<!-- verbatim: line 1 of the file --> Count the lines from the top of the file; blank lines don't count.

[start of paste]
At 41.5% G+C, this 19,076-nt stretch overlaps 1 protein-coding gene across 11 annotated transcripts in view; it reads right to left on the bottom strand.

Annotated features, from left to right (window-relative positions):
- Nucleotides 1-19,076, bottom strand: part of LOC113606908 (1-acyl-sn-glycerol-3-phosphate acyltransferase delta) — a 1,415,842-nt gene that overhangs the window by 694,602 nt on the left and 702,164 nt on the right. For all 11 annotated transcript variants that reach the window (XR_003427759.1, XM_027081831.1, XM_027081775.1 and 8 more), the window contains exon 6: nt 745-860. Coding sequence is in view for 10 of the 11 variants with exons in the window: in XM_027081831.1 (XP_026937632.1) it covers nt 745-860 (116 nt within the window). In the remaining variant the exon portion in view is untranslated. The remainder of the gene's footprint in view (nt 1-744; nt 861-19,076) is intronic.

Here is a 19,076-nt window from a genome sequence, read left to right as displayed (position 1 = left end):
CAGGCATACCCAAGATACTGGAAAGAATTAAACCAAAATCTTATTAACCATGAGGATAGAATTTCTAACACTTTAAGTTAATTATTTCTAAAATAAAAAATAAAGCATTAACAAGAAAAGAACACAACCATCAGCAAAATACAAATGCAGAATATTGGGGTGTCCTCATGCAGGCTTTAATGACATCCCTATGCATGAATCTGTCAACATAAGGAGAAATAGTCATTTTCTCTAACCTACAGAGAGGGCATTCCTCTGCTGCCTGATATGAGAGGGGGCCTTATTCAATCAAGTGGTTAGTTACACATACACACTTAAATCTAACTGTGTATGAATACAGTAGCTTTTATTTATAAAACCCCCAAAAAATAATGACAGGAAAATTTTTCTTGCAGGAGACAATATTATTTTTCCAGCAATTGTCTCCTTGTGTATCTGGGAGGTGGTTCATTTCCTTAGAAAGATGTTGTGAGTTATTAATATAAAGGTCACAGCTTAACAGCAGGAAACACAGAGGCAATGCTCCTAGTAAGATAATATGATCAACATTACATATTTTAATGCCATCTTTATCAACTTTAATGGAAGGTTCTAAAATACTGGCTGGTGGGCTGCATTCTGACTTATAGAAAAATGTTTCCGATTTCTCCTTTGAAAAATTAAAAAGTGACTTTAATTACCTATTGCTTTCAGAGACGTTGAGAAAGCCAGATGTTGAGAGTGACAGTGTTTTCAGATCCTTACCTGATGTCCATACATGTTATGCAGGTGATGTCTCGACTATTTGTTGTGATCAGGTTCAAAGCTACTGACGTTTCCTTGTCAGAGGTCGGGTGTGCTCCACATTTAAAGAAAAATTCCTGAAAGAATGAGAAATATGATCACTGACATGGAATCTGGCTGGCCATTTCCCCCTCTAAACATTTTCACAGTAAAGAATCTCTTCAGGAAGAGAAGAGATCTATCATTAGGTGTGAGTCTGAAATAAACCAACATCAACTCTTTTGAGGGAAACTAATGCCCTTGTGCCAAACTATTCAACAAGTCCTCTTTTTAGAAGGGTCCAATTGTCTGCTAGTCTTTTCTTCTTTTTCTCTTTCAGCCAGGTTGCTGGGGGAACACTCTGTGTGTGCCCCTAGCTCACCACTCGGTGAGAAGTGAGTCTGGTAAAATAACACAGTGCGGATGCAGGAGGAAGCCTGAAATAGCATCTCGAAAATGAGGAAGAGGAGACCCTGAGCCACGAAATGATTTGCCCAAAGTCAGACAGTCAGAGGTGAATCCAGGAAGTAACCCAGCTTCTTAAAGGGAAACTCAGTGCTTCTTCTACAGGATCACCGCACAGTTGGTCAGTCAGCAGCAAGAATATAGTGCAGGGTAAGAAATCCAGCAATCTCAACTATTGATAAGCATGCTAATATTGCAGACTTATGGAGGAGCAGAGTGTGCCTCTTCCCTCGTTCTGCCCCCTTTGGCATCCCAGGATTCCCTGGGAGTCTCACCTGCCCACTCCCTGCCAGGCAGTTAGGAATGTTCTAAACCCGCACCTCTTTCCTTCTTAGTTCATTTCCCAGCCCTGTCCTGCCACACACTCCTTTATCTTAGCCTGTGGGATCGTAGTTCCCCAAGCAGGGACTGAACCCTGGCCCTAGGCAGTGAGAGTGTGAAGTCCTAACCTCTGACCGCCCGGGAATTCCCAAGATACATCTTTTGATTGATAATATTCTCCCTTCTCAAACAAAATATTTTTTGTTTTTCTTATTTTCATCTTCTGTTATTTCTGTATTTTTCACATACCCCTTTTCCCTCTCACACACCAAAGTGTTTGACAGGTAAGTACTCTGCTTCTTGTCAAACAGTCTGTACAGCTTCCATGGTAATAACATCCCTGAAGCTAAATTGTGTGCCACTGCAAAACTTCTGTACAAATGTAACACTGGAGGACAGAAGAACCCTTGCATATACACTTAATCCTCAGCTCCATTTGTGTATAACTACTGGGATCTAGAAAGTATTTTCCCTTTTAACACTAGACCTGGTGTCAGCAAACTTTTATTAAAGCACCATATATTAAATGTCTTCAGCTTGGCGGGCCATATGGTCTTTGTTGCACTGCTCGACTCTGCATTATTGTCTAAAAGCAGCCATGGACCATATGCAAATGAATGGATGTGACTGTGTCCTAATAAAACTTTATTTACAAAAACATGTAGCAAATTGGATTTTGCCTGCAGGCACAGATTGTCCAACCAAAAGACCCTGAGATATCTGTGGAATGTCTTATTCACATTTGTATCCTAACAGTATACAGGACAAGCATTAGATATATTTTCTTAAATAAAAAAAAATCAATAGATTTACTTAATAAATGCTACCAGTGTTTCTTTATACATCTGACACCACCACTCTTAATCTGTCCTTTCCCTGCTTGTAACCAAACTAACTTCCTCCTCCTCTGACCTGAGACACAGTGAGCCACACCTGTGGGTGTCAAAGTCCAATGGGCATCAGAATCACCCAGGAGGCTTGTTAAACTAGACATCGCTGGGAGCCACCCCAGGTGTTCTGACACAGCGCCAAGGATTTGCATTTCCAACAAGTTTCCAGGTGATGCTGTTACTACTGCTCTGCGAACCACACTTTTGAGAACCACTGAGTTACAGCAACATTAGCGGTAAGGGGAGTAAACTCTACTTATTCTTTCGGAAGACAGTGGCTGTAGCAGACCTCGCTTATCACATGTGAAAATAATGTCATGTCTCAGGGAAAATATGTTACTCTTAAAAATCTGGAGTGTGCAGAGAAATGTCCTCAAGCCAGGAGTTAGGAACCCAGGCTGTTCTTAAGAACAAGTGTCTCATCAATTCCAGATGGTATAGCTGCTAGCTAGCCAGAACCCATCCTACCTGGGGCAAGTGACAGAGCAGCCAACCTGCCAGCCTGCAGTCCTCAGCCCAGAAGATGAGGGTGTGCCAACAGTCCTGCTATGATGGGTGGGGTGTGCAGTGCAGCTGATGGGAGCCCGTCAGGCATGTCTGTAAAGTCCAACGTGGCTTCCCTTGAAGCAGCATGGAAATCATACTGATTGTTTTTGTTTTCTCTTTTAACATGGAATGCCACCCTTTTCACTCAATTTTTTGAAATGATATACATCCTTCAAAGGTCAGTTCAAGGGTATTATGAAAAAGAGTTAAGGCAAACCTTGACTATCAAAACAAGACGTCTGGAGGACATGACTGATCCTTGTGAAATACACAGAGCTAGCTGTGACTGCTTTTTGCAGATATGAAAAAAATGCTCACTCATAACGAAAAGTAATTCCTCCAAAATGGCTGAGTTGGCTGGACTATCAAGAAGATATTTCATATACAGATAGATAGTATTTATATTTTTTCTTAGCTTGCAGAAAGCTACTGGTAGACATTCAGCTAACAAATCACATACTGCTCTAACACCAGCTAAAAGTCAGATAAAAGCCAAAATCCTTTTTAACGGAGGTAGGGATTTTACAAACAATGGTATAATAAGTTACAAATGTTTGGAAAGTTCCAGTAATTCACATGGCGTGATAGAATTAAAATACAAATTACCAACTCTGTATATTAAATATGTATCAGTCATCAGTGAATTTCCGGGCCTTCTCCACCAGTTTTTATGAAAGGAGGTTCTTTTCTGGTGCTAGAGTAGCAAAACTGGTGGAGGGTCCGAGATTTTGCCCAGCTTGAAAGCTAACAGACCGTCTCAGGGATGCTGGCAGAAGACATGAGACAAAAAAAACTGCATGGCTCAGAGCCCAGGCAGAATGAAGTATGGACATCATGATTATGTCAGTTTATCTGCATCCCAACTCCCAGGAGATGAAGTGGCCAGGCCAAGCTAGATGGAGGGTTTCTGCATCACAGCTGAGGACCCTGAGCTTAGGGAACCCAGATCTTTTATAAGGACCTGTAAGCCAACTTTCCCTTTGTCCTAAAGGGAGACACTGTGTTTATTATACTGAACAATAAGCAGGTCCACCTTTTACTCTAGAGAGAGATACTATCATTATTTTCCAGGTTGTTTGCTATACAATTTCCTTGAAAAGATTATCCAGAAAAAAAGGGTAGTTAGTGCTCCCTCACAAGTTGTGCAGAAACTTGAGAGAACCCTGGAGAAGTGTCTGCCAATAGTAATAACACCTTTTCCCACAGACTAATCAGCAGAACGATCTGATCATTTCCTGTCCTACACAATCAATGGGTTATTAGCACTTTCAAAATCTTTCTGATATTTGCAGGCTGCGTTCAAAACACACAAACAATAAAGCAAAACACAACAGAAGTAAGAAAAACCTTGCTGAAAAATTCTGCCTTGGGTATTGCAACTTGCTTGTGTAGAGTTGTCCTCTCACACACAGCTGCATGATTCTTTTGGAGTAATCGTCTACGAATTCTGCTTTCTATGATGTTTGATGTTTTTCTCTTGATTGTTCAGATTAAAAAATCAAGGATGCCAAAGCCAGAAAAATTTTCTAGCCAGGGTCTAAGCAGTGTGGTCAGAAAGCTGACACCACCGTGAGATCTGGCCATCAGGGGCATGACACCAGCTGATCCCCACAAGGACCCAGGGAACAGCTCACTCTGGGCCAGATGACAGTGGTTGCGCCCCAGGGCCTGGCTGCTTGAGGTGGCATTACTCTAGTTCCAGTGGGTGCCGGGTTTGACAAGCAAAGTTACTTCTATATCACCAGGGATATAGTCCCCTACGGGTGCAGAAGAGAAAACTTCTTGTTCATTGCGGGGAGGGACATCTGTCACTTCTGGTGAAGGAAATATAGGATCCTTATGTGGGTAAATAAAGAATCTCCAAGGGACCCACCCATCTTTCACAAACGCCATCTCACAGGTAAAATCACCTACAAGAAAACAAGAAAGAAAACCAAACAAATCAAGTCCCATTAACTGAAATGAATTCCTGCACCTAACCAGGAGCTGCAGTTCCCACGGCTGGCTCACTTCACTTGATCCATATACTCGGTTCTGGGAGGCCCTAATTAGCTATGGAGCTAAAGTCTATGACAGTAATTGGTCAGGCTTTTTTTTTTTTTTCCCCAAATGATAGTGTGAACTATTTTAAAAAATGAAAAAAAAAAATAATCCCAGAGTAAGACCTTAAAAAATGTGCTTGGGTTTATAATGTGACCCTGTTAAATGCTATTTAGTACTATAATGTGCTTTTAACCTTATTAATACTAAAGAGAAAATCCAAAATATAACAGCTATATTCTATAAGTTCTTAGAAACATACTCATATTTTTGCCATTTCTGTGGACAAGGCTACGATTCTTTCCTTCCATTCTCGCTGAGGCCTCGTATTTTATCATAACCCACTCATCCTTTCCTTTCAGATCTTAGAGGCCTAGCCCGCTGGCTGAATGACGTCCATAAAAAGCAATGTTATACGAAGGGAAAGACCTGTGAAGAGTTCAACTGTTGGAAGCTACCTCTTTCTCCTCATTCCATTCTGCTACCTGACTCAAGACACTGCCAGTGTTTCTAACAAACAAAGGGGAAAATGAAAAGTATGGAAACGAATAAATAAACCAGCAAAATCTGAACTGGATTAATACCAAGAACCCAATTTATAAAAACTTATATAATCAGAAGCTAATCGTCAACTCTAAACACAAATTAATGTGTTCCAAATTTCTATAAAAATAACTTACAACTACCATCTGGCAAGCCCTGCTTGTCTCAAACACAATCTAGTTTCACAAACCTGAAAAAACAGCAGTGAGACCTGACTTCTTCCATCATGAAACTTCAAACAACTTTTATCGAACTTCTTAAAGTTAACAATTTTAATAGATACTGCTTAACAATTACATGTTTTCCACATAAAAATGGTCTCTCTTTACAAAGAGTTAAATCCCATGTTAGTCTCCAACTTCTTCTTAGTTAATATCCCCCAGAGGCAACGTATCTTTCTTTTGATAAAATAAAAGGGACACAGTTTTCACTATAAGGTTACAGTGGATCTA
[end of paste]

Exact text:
At 41.5% G+C, this 19,076-nt stretch overlaps 1 protein-coding gene across 11 annotated transcripts in view; it reads right to left on the bottom strand.